Fantasy Baseball: Should You Reach for Dansby Swanson?
Each is 23 years old or younger -- with only 480 major league plate appearances combined -- yet they're all expected to have everyday roles with their clubs this season.
However, despite going number-one overall in the real thing, Swanson is lagging behind the other two in fantasy drafts. If you take a gander at FantasyPros' average draft positions (ADP) across the industry, Bregman (80th) and Benintendi (120th) beat out Swanson by a healthy margin (170th).
Going in the top 200 is still pretty good for a guy who skipped Triple-A and has 38 games of major league experience, but why is Swanson not getting the same hype as the other two?
Jack of All Trades, Master of None
Part of why he hasn't gained as much fantasy traction is he doesn't have any defining trait that makes him stand out.
If we take the whole of his brief minor league existence across Single-A and Double-A, it comes to 569 plate appearances, a close approximation to a full season. In that span, he hit 10 home runs, scored 87 runs, stole 13 bases, and slashed .277/.367/.435. He also had a solid 17.2% strikeout rate and 11.2% walk rate. These are respectable across-the-board numbers, but they also don't exactly scream fantasy superstar.
Still, in his MLB cameo last year, those numbers did carry over fairly well.
In 145 plate appearances, Swanson hit .302/.361/.442 with 3 bombs and 3 swiped bags. Like most young players, the strikeout rate went up (23.4%), but he did keep the walk rate pretty high (9.0%). Between the strikeouts and bloated .383 BABIP, we shouldn't expect such a high average this year, but a 34.7% hard-hit rate and 22.7% line-drive rate show some promise.
It's a small sample size, but there's enough evidence to suggest that some approximation of Swanson's minor league stat line is what to expect this season.
With that in mind, let's check numberFire's yearly projections to see how Swanson stacks up with Bregman and Benintendi. Surprisingly, Benintendi comes out on top with the highest nF fantasy score, but Bregman is not far behind. This isn't to say Benintendi will necessarily have the better season (these are baseline estimates, after all), but it does speak to why he's an intriguing pick this year.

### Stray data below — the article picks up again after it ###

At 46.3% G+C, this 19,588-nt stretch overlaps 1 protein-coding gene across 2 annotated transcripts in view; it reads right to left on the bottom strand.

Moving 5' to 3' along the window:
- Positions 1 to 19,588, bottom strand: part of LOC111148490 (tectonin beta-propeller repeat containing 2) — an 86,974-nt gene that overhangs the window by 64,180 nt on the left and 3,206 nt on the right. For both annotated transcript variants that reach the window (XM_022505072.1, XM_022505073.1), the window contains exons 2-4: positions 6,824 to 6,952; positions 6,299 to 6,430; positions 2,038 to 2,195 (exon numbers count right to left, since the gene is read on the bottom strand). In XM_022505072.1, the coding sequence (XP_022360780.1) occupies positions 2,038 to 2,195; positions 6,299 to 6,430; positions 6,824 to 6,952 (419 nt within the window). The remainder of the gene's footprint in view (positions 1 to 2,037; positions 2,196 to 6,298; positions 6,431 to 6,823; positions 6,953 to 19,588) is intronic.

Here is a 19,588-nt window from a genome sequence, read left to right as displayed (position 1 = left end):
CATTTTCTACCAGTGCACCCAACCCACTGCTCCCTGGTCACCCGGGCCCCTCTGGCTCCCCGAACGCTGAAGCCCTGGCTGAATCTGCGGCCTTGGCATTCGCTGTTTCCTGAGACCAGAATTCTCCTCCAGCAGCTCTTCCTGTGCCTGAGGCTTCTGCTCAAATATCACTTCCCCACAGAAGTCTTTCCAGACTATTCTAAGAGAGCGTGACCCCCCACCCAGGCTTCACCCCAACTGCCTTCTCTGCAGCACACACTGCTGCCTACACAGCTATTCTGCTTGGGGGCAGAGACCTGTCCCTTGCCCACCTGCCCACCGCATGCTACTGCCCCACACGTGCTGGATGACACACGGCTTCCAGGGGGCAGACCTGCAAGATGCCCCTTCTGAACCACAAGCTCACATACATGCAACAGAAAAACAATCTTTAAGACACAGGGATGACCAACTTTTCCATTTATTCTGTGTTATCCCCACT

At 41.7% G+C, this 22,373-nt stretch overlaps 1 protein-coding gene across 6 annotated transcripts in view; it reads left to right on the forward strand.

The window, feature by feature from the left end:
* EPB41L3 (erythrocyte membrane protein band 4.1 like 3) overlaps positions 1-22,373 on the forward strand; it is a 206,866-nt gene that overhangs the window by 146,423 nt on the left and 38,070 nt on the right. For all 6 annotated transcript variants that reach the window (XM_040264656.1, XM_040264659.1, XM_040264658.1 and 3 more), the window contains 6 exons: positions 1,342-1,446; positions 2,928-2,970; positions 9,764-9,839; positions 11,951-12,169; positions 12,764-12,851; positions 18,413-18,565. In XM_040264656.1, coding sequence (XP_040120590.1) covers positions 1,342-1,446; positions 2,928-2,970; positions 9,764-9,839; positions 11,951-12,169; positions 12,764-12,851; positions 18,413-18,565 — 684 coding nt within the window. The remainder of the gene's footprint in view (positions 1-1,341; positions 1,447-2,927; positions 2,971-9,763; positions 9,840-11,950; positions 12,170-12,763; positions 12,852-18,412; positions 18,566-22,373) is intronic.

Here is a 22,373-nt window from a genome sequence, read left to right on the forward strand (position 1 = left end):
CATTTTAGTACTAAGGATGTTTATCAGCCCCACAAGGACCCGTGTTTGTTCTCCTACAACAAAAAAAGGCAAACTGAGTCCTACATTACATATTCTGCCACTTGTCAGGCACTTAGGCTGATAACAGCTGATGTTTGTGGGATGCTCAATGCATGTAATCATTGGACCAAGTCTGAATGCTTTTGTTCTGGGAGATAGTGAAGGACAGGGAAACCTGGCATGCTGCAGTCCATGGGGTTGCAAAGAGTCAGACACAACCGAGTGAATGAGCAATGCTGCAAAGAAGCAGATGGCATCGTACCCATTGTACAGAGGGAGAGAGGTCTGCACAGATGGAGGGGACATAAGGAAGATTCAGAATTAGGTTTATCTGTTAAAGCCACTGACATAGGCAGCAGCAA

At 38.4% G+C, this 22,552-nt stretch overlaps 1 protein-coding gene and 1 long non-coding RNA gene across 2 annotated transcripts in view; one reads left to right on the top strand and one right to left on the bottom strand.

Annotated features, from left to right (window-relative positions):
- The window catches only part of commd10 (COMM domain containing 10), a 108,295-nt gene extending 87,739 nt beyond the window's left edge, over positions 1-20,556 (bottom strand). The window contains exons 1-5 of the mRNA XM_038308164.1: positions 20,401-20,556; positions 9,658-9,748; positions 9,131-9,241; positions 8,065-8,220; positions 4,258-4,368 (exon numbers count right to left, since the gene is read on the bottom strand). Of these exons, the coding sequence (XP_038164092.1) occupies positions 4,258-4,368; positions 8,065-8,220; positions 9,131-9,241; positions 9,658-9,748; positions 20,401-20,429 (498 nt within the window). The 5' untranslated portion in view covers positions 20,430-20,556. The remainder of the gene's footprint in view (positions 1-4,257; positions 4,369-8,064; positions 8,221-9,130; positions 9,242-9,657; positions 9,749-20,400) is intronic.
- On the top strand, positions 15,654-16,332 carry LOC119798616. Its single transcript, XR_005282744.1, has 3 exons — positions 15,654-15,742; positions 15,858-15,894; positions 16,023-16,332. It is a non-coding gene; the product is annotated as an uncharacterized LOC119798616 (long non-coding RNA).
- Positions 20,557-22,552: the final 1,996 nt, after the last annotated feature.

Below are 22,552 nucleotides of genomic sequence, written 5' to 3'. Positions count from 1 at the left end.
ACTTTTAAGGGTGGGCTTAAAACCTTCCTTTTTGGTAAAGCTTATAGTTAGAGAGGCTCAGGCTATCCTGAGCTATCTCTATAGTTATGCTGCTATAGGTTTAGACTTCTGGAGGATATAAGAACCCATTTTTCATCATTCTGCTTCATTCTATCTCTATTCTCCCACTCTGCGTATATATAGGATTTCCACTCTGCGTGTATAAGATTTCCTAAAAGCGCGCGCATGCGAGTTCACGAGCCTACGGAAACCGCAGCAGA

Meanwhile, Swanson is a distant third.
As expected, Swanson's projections fall right in line with his minor league track record, with the batting average docked a few points, likely due to his elevated strikeouts in the majors. Although he hangs pretty well with the other two in most categories, he falls way behind in home runs, putting a serious dent in his value. It's worth noting that some industry projections place Benintendi and Swanson's home run totals closer together, but that's more a case of conservative Benintendi projections than anything else.
In 2015, 64 players hit at least 20 home runs and only 4 were middle infielders. This number rose to 111 last year, including 28 middle infielders! If these trends continue, Swanson's expected lack of pop could be a bigger weakness than in years past.
What's the good news? Last year, Swanson posted an Isolated Power (ISO) of .140, which fell in the range of players like Francisco Lindor, Adam Eaton, and Odubel Herrera -- modest power-speed combos who hit high in the order. Conveniently, that's not very different from Swanson, who is expected to bat second for the Braves.
No, he's not going to suddenly turn into Lindor, who hits .300, nor steal 25 bases like Herrera did last year. But remember that this is a highly-touted prospect, so with progress, a 15-15 season with a .275 average could be possible.
That said, Swanson's pedestrian floor makes him less interesting than a speedster like Tim Anderson, or guys with more power like Brad Miller and Marcus Semien. The truth is Swanson's upside probably isn't worth reaching past his ADP to draft. But at his price, he still makes for a solid consolation prize as your middle infielder, and one who could surprise if everything breaks his way.